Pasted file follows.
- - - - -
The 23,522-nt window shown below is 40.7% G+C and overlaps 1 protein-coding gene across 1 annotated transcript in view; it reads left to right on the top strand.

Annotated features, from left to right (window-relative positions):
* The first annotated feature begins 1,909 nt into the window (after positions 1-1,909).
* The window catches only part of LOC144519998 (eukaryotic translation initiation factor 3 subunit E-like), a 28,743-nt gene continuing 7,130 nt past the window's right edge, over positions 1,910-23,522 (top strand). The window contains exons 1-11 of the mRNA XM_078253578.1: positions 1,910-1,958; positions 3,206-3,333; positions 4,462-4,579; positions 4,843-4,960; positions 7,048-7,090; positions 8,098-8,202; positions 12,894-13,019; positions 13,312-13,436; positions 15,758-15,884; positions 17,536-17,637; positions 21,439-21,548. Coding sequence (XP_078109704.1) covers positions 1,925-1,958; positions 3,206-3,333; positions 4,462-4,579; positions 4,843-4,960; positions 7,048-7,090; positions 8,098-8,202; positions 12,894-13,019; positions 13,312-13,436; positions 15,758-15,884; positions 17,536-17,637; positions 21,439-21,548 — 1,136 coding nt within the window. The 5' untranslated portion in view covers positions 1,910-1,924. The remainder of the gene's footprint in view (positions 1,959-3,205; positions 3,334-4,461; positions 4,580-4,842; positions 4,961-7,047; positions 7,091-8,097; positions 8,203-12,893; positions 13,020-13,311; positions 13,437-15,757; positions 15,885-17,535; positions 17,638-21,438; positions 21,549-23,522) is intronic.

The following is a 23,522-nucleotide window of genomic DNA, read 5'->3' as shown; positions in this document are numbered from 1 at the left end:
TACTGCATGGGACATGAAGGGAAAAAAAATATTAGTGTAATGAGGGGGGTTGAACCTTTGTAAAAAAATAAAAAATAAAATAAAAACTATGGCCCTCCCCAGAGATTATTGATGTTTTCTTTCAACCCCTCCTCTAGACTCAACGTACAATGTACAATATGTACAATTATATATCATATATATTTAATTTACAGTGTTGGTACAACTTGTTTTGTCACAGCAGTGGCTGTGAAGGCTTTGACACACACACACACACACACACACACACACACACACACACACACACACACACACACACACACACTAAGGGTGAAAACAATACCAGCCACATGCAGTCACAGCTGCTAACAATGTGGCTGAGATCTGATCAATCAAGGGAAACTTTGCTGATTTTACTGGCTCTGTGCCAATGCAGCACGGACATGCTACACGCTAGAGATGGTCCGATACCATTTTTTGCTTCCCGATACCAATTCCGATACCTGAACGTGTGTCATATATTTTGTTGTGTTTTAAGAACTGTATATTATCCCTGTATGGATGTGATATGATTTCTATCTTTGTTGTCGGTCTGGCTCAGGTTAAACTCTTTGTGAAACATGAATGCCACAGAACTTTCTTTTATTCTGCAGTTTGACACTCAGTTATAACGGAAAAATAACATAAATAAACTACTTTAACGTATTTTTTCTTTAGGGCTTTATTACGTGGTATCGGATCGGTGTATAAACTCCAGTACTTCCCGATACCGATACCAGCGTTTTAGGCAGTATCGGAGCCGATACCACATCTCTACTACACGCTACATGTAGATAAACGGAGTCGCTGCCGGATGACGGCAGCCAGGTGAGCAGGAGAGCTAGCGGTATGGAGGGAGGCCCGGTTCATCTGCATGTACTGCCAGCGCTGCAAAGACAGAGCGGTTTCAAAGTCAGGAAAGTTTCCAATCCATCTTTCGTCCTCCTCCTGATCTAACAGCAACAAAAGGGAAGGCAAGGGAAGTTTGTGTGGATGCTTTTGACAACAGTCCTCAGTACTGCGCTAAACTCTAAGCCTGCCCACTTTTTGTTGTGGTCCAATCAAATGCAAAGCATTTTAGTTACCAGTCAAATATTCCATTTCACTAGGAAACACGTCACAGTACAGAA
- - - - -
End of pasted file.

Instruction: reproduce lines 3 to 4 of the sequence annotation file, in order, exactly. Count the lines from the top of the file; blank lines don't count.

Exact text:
* The first annotated feature begins 1,909 nt into the window (after positions 1-1,909).
* The window catches only part of LOC144519998 (eukaryotic translation initiation factor 3 subunit E-like), a 28,743-nt gene continuing 7,130 nt past the window's right edge, over positions 1,910-23,522 (top strand). The window contains exons 1-11 of the mRNA XM_078253578.1: positions 1,910-1,958; positions 3,206-3,333; positions 4,462-4,579; positions 4,843-4,960; positions 7,048-7,090; positions 8,098-8,202; positions 12,894-13,019; positions 13,312-13,436; positions 15,758-15,884; positions 17,536-17,637; positions 21,439-21,548. Coding sequence (XP_078109704.1) covers positions 1,925-1,958; positions 3,206-3,333; positions 4,462-4,579; positions 4,843-4,960; positions 7,048-7,090; positions 8,098-8,202; positions 12,894-13,019; positions 13,312-13,436; positions 15,758-15,884; positions 17,536-17,637; positions 21,439-21,548 — 1,136 coding nt within the window. The 5' untranslated portion in view covers positions 1,910-1,924. The remainder of the gene's footprint in view (positions 1,959-3,205; positions 3,334-4,461; positions 4,580-4,842; positions 4,961-7,047; positions 7,091-8,097; positions 8,203-12,893; positions 13,020-13,311; positions 13,437-15,757; positions 15,885-17,535; positions 17,638-21,438; positions 21,549-23,522) is intronic.